SPEAKER 2: “Micro-radio instead of business innovation centers! We do not want to cultivate any concept along the lines of the Olympic City of Leipzig, or the Innovation’s Park of Plagwitz, the Water or Johann Sebastian Bach City of Leipzig but rather to approach a dialog on the living world networks of people and places. One could have as a starting point a concept such as the home: Retaining its fundamental structure but resolving its excess baggage thereby. n E t u r e would like to investigate the swelling of social spaces between the Self and the Other in its manifestation in physical space. This swelling phenomenon describes thereby not only the existential orientation of human housing with the neighboring world as a space for processing the noises of the world into information ­ as many media theorists would like to see it, or “simply” the relationship to other persons ­ but also the phenomena of alterity with oneself. Borders draw themselves inward. Self-alienation is seen as an opportunity. …

MUSICBREAK (pingfm: sundaynights #11)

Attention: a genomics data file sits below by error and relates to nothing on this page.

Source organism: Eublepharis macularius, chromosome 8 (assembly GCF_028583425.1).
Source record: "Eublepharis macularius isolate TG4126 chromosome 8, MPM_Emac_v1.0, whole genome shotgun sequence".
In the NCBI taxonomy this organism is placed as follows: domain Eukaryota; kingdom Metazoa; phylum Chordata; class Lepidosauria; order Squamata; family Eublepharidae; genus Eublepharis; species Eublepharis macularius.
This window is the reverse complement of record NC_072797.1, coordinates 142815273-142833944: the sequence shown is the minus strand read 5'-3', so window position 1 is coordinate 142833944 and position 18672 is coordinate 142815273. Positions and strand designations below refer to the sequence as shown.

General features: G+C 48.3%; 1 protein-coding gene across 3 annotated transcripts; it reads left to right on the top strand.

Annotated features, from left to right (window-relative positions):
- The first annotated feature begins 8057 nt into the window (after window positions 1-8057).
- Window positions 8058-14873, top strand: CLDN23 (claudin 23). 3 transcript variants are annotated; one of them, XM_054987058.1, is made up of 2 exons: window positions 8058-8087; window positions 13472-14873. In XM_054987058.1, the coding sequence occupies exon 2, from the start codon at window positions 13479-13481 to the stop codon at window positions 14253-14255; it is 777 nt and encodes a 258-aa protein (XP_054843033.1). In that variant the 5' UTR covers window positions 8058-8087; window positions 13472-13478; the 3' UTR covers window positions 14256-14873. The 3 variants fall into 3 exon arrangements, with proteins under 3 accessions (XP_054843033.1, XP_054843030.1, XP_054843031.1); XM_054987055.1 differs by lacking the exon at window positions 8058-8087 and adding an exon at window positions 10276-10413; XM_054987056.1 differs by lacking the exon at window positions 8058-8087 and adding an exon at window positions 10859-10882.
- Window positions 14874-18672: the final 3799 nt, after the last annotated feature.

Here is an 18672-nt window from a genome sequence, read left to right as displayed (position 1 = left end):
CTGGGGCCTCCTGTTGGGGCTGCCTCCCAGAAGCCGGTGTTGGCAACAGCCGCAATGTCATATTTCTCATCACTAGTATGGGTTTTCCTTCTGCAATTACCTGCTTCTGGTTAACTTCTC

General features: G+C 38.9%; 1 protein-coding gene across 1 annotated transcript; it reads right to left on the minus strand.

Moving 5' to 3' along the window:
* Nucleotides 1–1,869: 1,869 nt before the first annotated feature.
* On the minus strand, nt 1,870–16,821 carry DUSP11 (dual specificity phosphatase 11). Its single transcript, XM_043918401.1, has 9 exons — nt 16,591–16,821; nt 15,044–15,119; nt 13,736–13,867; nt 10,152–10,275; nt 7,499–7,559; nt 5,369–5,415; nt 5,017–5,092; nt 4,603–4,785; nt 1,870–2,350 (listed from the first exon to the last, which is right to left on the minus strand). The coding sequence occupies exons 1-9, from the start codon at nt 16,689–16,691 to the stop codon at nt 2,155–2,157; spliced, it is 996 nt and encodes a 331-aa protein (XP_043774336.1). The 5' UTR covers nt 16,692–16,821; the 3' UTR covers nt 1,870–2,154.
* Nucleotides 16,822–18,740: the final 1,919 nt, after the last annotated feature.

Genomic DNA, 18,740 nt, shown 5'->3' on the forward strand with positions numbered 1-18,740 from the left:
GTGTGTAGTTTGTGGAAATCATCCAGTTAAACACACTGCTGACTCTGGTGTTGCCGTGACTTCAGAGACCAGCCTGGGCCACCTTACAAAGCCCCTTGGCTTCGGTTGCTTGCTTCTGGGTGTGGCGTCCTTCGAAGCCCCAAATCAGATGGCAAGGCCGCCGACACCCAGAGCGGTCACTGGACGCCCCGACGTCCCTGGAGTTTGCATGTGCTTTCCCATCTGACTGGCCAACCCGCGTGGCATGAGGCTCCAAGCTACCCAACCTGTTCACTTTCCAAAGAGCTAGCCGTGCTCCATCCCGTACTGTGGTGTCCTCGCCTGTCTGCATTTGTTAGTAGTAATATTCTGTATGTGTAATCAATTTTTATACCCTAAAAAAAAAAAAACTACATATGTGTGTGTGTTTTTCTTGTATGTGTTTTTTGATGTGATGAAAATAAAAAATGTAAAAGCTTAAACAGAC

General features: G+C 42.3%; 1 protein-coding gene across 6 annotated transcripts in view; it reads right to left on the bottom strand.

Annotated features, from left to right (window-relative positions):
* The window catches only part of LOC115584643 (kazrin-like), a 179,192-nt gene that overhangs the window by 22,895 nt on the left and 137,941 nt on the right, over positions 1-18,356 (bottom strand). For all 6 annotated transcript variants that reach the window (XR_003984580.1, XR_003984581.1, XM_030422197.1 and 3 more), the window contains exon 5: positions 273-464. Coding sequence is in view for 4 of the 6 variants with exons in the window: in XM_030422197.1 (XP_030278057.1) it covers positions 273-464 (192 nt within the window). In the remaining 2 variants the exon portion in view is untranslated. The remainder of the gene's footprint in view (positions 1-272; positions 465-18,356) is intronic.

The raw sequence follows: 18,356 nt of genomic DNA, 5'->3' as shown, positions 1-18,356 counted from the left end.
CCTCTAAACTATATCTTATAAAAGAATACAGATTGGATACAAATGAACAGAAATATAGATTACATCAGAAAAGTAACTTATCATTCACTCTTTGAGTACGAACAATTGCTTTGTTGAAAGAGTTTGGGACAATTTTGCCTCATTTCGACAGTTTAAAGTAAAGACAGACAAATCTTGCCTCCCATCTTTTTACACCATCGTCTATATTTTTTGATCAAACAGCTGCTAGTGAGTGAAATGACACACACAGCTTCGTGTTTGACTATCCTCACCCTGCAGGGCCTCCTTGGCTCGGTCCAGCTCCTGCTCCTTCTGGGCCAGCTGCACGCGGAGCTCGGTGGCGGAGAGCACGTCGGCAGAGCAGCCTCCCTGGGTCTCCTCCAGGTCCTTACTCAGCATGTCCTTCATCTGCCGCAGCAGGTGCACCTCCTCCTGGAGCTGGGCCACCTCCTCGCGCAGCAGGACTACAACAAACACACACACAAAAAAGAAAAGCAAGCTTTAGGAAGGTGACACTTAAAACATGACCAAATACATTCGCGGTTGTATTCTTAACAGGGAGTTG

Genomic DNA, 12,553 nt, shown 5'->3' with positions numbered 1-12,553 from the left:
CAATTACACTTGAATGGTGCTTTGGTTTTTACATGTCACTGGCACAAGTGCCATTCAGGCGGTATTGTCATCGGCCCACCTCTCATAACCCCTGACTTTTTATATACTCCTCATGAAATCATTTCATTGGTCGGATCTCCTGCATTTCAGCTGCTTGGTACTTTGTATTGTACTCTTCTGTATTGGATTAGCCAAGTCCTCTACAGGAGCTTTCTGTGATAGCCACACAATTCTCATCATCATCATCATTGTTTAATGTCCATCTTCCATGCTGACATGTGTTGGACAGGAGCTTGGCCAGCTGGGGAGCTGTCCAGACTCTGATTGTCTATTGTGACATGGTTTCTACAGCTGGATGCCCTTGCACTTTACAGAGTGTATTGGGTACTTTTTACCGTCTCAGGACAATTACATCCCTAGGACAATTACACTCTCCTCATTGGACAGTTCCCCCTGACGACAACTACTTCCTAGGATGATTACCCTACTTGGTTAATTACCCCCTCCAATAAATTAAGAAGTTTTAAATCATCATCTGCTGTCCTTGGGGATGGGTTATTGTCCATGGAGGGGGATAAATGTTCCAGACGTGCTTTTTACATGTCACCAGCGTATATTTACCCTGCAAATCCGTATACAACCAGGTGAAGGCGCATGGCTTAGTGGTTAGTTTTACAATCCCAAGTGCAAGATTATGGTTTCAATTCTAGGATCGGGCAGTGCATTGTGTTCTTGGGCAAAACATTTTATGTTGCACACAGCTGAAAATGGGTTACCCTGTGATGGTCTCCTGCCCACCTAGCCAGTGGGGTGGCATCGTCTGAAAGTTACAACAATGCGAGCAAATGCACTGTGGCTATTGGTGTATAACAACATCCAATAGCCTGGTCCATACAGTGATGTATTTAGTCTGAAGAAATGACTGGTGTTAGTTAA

… Radio for us is a method for dialogue in order to actively define the social dimensions of our networks in the living world. What type of radio are we talking about here? Radio, through the non-directional adjustment of its addressing its auditors, represents one means by which the general tendency of communication to increasingly shift into private spheres occurs. Here it holds true that the media qualities of radio, its egalitarian anonymity and its lack of definite vectors, must be worked out in order to annihilate the imaginary worlds of a unified consciousness of transmission and structural hierarchies of sender-receiver relations that accompany the medium. The narrow reach of the signal invites one to even seek the place of transmission: Micro-Radio! Radio which personally and publicly flies beneath radar of the public’s general attention and therefore is more inviting and communally works instead of envisioning a fleeting ghost-like communication partner. …